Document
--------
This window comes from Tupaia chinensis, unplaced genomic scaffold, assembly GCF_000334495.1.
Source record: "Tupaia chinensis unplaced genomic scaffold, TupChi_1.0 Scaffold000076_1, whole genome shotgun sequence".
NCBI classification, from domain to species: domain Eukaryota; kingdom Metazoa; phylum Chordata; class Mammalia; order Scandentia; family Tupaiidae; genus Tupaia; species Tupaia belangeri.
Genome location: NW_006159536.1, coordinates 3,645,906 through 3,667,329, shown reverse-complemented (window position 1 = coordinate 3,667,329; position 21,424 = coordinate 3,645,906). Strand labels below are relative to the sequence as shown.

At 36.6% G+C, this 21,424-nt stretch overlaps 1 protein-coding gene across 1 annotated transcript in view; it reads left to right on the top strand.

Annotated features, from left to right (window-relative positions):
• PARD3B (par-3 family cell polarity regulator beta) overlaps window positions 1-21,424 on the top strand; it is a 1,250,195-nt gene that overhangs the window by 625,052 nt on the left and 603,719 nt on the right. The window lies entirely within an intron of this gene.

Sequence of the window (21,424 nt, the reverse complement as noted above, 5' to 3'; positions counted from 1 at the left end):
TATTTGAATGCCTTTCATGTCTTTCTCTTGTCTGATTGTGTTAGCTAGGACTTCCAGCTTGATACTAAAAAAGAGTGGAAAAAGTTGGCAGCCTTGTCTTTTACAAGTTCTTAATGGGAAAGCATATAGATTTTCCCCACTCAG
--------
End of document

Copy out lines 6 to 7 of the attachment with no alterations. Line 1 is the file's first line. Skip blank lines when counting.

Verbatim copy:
Annotated features, from left to right (window-relative positions):
• PARD3B (par-3 family cell polarity regulator beta) overlaps window positions 1-21,424 on the top strand; it is a 1,250,195-nt gene that overhangs the window by 625,052 nt on the left and 603,719 nt on the right. The window lies entirely within an intron of this gene.